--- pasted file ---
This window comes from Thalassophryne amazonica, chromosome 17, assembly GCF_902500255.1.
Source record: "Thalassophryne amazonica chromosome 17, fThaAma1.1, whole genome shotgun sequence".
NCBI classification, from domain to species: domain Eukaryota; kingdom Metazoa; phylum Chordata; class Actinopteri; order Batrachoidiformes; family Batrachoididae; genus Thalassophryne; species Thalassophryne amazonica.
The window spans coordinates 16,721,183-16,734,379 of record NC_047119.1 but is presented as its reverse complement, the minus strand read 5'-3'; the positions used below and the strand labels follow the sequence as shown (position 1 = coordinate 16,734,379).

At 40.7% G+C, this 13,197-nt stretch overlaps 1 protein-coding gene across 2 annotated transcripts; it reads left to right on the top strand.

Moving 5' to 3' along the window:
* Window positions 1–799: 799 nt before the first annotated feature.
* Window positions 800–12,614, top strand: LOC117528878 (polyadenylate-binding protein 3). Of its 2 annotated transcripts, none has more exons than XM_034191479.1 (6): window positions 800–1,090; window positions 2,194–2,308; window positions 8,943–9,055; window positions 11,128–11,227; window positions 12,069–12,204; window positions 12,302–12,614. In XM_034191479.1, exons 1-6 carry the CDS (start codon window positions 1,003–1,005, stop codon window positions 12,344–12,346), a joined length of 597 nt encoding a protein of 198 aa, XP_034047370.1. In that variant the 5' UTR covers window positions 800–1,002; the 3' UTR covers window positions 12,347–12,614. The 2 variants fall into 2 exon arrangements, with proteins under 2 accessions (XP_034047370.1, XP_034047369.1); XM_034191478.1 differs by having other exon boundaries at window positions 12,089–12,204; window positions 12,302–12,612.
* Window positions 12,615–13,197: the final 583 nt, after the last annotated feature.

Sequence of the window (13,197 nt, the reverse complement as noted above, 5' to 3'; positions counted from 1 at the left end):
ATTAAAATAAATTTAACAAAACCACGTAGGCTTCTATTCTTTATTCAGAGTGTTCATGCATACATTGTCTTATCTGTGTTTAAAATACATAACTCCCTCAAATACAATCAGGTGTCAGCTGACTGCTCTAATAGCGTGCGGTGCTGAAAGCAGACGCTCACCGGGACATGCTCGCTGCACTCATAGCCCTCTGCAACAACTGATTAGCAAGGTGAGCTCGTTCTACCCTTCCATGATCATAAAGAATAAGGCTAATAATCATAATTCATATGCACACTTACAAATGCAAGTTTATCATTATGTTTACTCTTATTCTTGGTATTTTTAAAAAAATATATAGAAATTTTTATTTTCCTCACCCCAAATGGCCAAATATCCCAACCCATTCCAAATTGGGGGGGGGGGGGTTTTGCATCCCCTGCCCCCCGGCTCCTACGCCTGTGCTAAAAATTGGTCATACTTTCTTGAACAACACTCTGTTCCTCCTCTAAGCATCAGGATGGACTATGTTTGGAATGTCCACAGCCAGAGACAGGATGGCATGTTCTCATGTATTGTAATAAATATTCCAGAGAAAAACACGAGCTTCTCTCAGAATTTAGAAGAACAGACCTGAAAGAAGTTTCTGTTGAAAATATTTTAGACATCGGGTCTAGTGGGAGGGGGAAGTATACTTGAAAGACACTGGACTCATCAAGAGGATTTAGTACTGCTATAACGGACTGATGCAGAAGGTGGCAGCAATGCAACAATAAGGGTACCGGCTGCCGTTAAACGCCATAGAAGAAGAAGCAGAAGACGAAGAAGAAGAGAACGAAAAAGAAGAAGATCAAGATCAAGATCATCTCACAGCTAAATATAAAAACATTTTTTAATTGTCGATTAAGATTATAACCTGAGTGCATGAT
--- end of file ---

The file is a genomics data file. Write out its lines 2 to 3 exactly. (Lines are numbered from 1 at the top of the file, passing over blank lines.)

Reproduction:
Source record: "Thalassophryne amazonica chromosome 17, fThaAma1.1, whole genome shotgun sequence".
NCBI classification, from domain to species: domain Eukaryota; kingdom Metazoa; phylum Chordata; class Actinopteri; order Batrachoidiformes; family Batrachoididae; genus Thalassophryne; species Thalassophryne amazonica.